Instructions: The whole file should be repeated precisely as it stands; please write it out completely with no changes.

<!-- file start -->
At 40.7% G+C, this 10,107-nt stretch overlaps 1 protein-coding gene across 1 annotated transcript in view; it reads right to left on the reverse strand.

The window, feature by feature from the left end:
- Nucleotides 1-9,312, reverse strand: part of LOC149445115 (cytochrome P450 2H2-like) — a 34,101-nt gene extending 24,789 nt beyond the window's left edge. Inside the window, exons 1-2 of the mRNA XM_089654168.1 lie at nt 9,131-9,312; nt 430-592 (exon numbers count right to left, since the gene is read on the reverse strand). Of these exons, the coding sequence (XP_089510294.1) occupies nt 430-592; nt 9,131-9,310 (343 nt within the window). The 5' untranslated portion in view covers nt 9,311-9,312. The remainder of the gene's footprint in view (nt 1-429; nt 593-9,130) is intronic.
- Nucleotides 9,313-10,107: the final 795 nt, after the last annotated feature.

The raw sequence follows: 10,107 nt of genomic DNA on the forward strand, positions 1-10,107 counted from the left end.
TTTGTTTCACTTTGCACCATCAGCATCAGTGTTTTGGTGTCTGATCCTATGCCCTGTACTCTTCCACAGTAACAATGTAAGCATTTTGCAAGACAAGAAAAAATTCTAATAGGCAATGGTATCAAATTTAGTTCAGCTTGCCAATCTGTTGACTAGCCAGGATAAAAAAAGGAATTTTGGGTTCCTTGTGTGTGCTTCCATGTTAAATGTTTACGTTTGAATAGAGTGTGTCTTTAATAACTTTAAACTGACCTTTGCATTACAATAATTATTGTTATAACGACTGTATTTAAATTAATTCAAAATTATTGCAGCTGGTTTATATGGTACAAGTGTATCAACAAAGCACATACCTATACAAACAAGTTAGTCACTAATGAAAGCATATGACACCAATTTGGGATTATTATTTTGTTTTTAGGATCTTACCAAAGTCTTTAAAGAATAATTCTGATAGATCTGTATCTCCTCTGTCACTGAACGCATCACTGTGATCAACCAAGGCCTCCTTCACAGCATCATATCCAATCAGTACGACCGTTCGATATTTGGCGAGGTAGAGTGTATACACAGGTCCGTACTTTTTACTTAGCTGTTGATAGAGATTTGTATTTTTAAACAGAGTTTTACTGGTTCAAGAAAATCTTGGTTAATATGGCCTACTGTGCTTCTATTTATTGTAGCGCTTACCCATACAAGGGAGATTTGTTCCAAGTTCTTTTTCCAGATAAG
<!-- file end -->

At 40.7% G+C, this 10,107-nt stretch overlaps 1 protein-coding gene across 1 annotated transcript in view; it reads right to left on the reverse strand.

The window, feature by feature from the left end:
- Nucleotides 1-9,312, reverse strand: part of LOC149445115 (cytochrome P450 2H2-like) — a 34,101-nt gene extending 24,789 nt beyond the window's left edge. Inside the window, exons 1-2 of the mRNA XM_089654168.1 lie at nt 9,131-9,312; nt 430-592 (exon numbers count right to left, since the gene is read on the reverse strand). Of these exons, the coding sequence (XP_089510294.1) occupies nt 430-592; nt 9,131-9,310 (343 nt within the window). The 5' untranslated portion in view covers nt 9,311-9,312. The remainder of the gene's footprint in view (nt 1-429; nt 593-9,130) is intronic.
- Nucleotides 9,313-10,107: the final 795 nt, after the last annotated feature.

The raw sequence follows: 10,107 nt of genomic DNA on the forward strand, positions 1-10,107 counted from the left end.
TTTGTTTCACTTTGCACCATCAGCATCAGTGTTTTGGTGTCTGATCCTATGCCCTGTACTCTTCCACAGTAACAATGTAAGCATTTTGCAAGACAAGAAAAAATTCTAATAGGCAATGGTATCAAATTTAGTTCAGCTTGCCAATCTGTTGACTAGCCAGGATAAAAAAAGGAATTTTGGGTTCCTTGTGTGTGCTTCCATGTTAAATGTTTACGTTTGAATAGAGTGTGTCTTTAATAACTTTAAACTGACCTTTGCATTACAATAATTATTGTTATAACGACTGTATTTAAATTAATTCAAAATTATTGCAGCTGGTTTATATGGTACAAGTGTATCAACAAAGCACATACCTATACAAACAAGTTAGTCACTAATGAAAGCATATGACACCAATTTGGGATTATTATTTTGTTTTTAGGATCTTACCAAAGTCTTTAAAGAATAATTCTGATAGATCTGTATCTCCTCTGTCACTGAACGCATCACTGTGATCAACCAAGGCCTCCTTCACAGCATCATATCCAATCAGTACGACCGTTCGATATTTGGCGAGGTAGAGTGTATACACAGGTCCGTACTTTTTACTTAGCTGTTGATAGAGATTTGTATTTTTAAACAGAGTTTTACTGGTTCAAGAAAATCTTGGTTAATATGGCCTACTGTGCTTCTATTTATTGTAGCGCTTACCCATACAAGGGAGATTTGTTCCAAGTTCTTTTTCCAGATAAG